Sun | Aug 20, 2017

UTech working to fix accreditation woes

Published:Wednesday | April 5, 2017 | 4:00 AMHuntley Medley
Stephen Vasciannie, president of the University of Technology (UTech)
The University of Technology.
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Vowing to make a mark and be remembered as someone who dealt with substance, the new president of the University of Technology (UTech), Professor Stephen Vasciannie, has moved swiftly to address one of the big problems affecting the university - and one which has earned the ire of some graduates. The fact that many courses offered by the university have not been accredited by the national accreditation body, the University Council of Jamaica (UCJ).

With former acting president Professor Colin Gyles having disclosed late last year that some 60 courses there were still without the UCJ stamp of approval, Professor Vasciannie, who took up the UTech leadership on January 2, presided over the submission in late January of a formal application to the UCJ to have the near 60-year-old university granted institutional accreditation to cover all courses it offers.

"We have prepared and submitted a self-study. The self study has been reviewed by the UCJ in a preliminary way," Professor Vasciannie told The Gleaner in one of his first interviews as the new UTech administrative and academic head.

"They (UCJ) have made certain comments and we are in the process now of revising the self-assessment with a view to representing in full. The UCJ has certain standards and so our response will be in respect of each of those standards."

 

SOURCE OF EMBARRASSMENT

 

Professor Vasciannie pointed out that efforts to deal with the question of accreditation were in train before the start of his presidency. However, it has not escaped him that the submission of the self study is a major first step in dealing with the age-old problem. The non-accreditation of some courses it offers has been a source of embarrassment for UTech and some of its graduates.

As recently as Thursday, March 30, a media report highlighted the anger of a group of teachers who studied at UTech. They complained that with their unaccredited Bachelor of Education in Industrial Technology degree from the university, they are being paid low salaries as pre-trained teachers.

Professor Vasciannie would not be drawn on what has held up the process for so long but disclosed that more than 40 programmes currently offered by UTech are accredited.

"Why do we not have all of them accredited or why hasn't it (institutional accreditation) happened before? It is difficult to say because I wasn't in on the decision-making processes related to the pace at which we seek accreditation, but I have found a commitment to accreditation within the institution," he offered.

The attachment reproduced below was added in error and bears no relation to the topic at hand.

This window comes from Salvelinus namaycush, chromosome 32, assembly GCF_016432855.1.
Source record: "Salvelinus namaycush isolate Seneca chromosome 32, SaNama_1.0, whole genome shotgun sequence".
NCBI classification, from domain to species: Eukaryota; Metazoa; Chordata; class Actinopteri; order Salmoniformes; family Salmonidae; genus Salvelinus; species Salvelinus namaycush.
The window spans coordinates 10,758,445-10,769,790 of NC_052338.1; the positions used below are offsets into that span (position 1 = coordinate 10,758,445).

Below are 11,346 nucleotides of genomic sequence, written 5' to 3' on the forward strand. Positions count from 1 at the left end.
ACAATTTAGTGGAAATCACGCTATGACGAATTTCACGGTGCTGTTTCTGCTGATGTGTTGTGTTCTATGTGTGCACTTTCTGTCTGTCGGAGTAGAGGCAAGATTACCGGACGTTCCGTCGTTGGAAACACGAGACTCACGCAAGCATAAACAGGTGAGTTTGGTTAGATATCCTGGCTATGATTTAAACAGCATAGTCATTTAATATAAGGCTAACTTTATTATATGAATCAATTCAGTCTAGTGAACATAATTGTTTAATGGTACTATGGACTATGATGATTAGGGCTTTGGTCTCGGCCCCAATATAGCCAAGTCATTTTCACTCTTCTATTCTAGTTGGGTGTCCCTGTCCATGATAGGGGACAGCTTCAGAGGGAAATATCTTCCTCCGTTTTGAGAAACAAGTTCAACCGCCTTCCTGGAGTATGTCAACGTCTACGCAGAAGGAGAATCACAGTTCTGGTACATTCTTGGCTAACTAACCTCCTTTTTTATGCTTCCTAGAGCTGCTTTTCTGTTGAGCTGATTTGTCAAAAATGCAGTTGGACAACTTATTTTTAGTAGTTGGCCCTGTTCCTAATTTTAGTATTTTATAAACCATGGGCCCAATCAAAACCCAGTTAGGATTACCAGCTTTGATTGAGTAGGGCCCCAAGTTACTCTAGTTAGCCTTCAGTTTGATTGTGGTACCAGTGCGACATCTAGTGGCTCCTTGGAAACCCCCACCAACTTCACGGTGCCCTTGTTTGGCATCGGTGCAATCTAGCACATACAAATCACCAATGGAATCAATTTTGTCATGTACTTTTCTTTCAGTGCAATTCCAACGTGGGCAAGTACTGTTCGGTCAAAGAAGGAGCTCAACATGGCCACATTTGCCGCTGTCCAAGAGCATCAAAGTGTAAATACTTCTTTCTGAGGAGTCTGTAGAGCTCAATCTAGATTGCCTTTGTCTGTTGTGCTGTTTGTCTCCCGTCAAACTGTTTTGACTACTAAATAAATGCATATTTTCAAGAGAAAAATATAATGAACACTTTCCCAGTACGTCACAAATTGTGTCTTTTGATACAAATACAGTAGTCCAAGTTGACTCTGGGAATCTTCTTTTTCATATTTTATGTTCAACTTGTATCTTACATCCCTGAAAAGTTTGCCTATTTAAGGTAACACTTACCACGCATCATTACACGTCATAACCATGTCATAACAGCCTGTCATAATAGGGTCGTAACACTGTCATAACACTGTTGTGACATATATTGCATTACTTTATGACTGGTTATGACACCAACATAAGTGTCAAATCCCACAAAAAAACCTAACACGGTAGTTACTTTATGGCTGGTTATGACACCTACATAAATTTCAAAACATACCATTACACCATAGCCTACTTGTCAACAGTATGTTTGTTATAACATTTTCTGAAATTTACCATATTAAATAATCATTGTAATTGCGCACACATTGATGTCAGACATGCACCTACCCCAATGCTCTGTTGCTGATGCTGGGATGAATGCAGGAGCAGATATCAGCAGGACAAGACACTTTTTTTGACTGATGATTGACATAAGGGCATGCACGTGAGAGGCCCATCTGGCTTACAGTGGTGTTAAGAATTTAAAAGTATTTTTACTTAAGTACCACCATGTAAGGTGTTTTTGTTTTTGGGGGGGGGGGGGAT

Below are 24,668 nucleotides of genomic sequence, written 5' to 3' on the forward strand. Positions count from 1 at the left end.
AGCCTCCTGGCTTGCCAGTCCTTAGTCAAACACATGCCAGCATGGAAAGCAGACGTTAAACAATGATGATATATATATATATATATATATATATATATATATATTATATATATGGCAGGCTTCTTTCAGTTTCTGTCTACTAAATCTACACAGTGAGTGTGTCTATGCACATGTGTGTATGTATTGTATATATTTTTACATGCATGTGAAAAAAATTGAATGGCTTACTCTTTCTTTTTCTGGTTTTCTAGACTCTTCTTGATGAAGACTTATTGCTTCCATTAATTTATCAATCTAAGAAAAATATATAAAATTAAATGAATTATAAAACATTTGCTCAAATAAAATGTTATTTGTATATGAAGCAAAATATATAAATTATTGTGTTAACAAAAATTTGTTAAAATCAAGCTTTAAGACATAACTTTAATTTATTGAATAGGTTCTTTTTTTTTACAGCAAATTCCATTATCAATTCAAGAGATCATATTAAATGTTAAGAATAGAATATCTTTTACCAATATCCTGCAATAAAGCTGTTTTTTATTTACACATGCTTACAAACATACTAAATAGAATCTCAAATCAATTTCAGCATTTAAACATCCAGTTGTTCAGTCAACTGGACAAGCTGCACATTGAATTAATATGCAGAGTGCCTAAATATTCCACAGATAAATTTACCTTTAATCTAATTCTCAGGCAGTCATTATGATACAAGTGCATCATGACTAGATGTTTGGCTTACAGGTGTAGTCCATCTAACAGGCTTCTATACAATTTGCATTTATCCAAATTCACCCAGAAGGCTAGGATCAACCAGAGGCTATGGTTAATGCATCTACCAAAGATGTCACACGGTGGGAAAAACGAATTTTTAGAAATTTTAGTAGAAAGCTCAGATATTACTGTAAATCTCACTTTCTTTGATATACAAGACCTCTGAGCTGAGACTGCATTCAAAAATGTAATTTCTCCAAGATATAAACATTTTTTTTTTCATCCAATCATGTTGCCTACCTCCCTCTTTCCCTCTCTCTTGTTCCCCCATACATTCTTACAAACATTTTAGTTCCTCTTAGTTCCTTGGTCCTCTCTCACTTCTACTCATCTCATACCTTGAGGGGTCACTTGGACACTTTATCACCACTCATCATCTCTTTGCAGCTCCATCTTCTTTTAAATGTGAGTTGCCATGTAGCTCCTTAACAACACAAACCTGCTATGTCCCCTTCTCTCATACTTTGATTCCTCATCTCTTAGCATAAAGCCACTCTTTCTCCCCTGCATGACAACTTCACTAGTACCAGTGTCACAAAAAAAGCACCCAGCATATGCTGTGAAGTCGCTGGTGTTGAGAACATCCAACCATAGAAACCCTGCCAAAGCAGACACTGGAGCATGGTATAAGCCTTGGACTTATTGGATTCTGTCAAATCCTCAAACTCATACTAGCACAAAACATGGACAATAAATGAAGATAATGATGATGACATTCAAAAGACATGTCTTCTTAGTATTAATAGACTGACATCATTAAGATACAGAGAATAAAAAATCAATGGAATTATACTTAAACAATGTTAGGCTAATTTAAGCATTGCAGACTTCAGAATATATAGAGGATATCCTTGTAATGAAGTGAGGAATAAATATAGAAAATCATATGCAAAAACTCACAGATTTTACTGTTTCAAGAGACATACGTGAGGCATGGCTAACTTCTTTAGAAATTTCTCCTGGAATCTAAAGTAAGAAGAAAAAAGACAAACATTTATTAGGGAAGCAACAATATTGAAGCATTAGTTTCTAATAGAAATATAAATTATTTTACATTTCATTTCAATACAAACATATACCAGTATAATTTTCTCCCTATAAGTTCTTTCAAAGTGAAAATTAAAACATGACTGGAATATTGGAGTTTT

He explained that the current system allows for application for programme accreditation and UCJ approval only following the graduation of the first cohort for new courses of study.

With its new leadership tackling the thorny issue head-on, there is hope at UTech that the matter will be resolved by year-end. In the meantime, submissions continue to be made to the UCJ for more individual UTech programmes to receive accreditation.

Since January, there have been ongoing programme accreditation visits to the university even as UTech's administration and staff await UCJ evaluation visits in respect of the institutional accreditation bid.

 

... UCJ giving more focus to institutional accreditation

The University Council of Jamaica (UCJ) has declined to comment on the specifics of the University of Technology's (UTech) application or a timeline for final consideration and action on institutional accreditation.

However, UCJ director of communication, Richard Rose, was quick to point out that institutional accreditation is a path that is now being encouraged by the council.

"The organisation is shifting from programmatic to institutional accreditation," Rose told The Gleaner of the new UCJ focus.

Documentation promoting the UCJ's 12th Annual Quality Assurance in Tertiary Education Week, which was observed March 6-10, 2017, noted the council's new thrust.

"As part of its continuing role in promoting institutional effectiveness through developing IQA (internal quality assurance) in institutions, the UCJ will be giving more focus to institutional accreditation," the UCJ attributed to its executive director, Althea Heron.

She added that "the UCJ's approach to both institutional and programme accreditation is consistent with good practice in other jurisdictions".